Details

Emotions and Identity
Type: Book
ISBN: 978-1-78714-438-5

Keywords

Article
Publication date: 16 November 2010

Leonidas A. Zampetakis and Vassilis S. Moustakis

Practice demonstrates and research validates that entrepreneurship is moving from the individual to the organization and from the private sector to the social and…

1797

Abstract

Purpose

Practice demonstrates and research validates that entrepreneurship is moving from the individual to the organization and from the private sector to the social and not‐for‐profit sectors. The present study endeavors to complement the emerging public entrepreneurship literature by aiming to identify which of those factors that stimulate corporate entrepreneurship in the public sector are preferred by entrepreneurial civil servants.

Design/methodology/approach

A questionnaire was completed by a random sample (n=247) of public servants across 15 Greek prefectures. Results are based on Bayesian factor analysis, conjoint analysis and cluster analysis.

Findings

Results provide preliminary evidence about entrepreneurial civil servants' preferences and make available a well‐documented framework for addressing corporate entrepreneurship in the public sector.

Research limitations/implications

The reported research relied on self‐reporting. In addition, because the sample consisted entirely of public servants across Greek prefectures, findings may not be applicable to other public sector contexts (such as hospitals) and other countries. Data are cross‐sectional and alternative relationships may exist. Future research should be multinational and longitudinal to test the assumptions of the present study.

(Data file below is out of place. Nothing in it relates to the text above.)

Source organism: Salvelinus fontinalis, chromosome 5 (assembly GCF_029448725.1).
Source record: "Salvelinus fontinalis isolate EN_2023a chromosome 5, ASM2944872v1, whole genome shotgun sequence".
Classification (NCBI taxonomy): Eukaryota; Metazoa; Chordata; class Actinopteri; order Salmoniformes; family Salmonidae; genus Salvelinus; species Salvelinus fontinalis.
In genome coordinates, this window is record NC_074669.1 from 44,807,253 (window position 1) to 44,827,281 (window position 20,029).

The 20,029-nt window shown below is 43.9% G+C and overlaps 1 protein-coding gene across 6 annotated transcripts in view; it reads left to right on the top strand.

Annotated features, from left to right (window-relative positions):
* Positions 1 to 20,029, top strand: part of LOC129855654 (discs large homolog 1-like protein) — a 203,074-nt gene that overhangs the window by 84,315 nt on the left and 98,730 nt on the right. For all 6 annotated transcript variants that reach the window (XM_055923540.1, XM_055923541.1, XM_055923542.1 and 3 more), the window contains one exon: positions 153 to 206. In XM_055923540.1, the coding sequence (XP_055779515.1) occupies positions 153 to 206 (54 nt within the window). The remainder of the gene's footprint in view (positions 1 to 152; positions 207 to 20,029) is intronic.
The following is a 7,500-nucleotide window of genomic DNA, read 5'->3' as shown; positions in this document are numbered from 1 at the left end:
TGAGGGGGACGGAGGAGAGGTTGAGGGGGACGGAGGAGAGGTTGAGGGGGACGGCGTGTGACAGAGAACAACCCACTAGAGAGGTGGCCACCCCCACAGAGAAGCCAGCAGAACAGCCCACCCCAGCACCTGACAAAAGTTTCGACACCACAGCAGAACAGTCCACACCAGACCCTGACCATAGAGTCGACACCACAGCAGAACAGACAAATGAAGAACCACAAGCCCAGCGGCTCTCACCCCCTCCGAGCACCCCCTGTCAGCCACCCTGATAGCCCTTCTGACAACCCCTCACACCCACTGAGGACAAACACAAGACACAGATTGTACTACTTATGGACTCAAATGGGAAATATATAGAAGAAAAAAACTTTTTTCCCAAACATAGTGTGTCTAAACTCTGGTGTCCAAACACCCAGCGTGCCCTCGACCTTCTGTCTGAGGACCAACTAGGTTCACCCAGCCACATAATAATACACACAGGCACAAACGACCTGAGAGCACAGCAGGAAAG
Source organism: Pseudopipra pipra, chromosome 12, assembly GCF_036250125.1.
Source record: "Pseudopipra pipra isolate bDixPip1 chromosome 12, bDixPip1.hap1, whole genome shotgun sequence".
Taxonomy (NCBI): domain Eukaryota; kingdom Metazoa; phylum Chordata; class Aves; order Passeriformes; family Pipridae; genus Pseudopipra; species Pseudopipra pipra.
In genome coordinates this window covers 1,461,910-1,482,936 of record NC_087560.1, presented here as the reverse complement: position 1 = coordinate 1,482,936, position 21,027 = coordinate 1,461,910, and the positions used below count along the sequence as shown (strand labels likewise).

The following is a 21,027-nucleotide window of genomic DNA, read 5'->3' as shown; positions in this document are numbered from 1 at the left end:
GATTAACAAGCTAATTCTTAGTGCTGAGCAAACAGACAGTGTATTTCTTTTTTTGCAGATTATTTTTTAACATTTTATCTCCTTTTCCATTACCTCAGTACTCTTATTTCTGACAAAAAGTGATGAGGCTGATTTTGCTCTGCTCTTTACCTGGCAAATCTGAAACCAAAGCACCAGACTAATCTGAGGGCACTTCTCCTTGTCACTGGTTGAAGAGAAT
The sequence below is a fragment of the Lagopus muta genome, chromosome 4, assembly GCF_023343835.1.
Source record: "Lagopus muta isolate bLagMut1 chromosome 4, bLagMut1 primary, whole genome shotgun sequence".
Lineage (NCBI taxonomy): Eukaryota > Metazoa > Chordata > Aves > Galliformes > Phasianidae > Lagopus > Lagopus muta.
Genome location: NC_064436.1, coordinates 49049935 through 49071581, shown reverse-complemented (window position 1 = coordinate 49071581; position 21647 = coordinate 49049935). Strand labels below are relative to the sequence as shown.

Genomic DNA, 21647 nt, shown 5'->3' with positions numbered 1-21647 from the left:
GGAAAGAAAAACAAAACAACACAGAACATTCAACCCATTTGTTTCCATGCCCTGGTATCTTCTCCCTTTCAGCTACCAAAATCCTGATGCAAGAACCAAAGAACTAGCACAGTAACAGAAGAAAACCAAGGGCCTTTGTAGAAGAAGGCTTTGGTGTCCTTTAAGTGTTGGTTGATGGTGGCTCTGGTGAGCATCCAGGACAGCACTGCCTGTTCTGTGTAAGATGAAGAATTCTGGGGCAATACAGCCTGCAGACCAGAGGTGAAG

Practical implications

The results of the study are useful both to academics and policy makers interested in formulating a strategy that fosters corporate entrepreneurship in the public sector.

Originality/value

During the last 15 years, considerable effort has been devoted to developing more effective, more efficient, and more flexible public organizations. Using qualitative methods, the results of the present exploratory research identify which factors that foster corporate entrepreneurship in the public sector are preferred by entrepreneurial public servants.

Details

International Journal of Manpower, vol. 31 no. 8
Type: Research Article